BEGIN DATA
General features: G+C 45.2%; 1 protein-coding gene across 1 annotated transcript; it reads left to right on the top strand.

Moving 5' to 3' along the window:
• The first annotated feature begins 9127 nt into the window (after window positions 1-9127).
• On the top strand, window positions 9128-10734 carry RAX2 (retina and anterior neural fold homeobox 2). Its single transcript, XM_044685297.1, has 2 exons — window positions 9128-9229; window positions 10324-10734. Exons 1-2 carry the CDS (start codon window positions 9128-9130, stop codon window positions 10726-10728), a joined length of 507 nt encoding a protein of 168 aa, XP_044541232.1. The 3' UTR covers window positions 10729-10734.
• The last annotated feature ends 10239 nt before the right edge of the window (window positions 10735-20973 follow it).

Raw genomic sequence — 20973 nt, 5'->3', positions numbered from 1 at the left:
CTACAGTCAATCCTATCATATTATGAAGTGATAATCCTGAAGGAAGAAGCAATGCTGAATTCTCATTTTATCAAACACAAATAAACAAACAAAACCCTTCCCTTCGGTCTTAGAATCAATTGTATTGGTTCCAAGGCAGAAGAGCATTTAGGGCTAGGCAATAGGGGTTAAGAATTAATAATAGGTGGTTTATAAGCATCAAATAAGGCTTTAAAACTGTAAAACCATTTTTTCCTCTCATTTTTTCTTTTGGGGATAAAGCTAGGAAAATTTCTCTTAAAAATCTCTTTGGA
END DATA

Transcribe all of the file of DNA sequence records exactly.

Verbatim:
General features: G+C 45.2%; 1 protein-coding gene across 1 annotated transcript; it reads left to right on the top strand.

Moving 5' to 3' along the window:
• The first annotated feature begins 9127 nt into the window (after window positions 1-9127).
• On the top strand, window positions 9128-10734 carry RAX2 (retina and anterior neural fold homeobox 2). Its single transcript, XM_044685297.1, has 2 exons — window positions 9128-9229; window positions 10324-10734. Exons 1-2 carry the CDS (start codon window positions 9128-9130, stop codon window positions 10726-10728), a joined length of 507 nt encoding a protein of 168 aa, XP_044541232.1. The 3' UTR covers window positions 10729-10734.
• The last annotated feature ends 10239 nt before the right edge of the window (window positions 10735-20973 follow it).

Raw genomic sequence — 20973 nt, 5'->3', positions numbered from 1 at the left:
CTACAGTCAATCCTATCATATTATGAAGTGATAATCCTGAAGGAAGAAGCAATGCTGAATTCTCATTTTATCAAACACAAATAAACAAACAAAACCCTTCCCTTCGGTCTTAGAATCAATTGTATTGGTTCCAAGGCAGAAGAGCATTTAGGGCTAGGCAATAGGGGTTAAGAATTAATAATAGGTGGTTTATAAGCATCAAATAAGGCTTTAAAACTGTAAAACCATTTTTTCCTCTCATTTTTTCTTTTGGGGATAAAGCTAGGAAAATTTCTCTTAAAAATCTCTTTGGA